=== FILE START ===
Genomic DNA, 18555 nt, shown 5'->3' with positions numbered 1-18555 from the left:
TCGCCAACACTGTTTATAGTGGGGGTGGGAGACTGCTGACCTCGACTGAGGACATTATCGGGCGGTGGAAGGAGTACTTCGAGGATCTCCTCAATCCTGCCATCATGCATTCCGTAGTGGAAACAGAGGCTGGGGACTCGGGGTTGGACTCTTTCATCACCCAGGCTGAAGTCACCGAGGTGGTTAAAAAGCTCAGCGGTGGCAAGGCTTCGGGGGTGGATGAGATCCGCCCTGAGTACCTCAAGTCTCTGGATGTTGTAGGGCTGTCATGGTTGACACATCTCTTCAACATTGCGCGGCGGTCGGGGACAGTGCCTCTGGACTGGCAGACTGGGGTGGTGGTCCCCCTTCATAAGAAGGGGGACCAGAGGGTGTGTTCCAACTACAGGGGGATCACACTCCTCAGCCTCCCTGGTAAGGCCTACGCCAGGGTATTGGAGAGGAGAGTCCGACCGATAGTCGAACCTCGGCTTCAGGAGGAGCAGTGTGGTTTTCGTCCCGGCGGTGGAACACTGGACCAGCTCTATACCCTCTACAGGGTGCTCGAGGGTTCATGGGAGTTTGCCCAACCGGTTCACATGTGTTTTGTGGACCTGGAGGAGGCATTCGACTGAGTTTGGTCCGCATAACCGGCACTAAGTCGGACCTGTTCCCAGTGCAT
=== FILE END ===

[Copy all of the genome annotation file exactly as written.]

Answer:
Genomic DNA, 18555 nt, shown 5'->3' with positions numbered 1-18555 from the left:
TCGCCAACACTGTTTATAGTGGGGGTGGGAGACTGCTGACCTCGACTGAGGACATTATCGGGCGGTGGAAGGAGTACTTCGAGGATCTCCTCAATCCTGCCATCATGCATTCCGTAGTGGAAACAGAGGCTGGGGACTCGGGGTTGGACTCTTTCATCACCCAGGCTGAAGTCACCGAGGTGGTTAAAAAGCTCAGCGGTGGCAAGGCTTCGGGGGTGGATGAGATCCGCCCTGAGTACCTCAAGTCTCTGGATGTTGTAGGGCTGTCATGGTTGACACATCTCTTCAACATTGCGCGGCGGTCGGGGACAGTGCCTCTGGACTGGCAGACTGGGGTGGTGGTCCCCCTTCATAAGAAGGGGGACCAGAGGGTGTGTTCCAACTACAGGGGGATCACACTCCTCAGCCTCCCTGGTAAGGCCTACGCCAGGGTATTGGAGAGGAGAGTCCGACCGATAGTCGAACCTCGGCTTCAGGAGGAGCAGTGTGGTTTTCGTCCCGGCGGTGGAACACTGGACCAGCTCTATACCCTCTACAGGGTGCTCGAGGGTTCATGGGAGTTTGCCCAACCGGTTCACATGTGTTTTGTGGACCTGGAGGAGGCATTCGACTGAGTTTGGTCCGCATAACCGGCACTAAGTCGGACCTGTTCCCAGTGCAT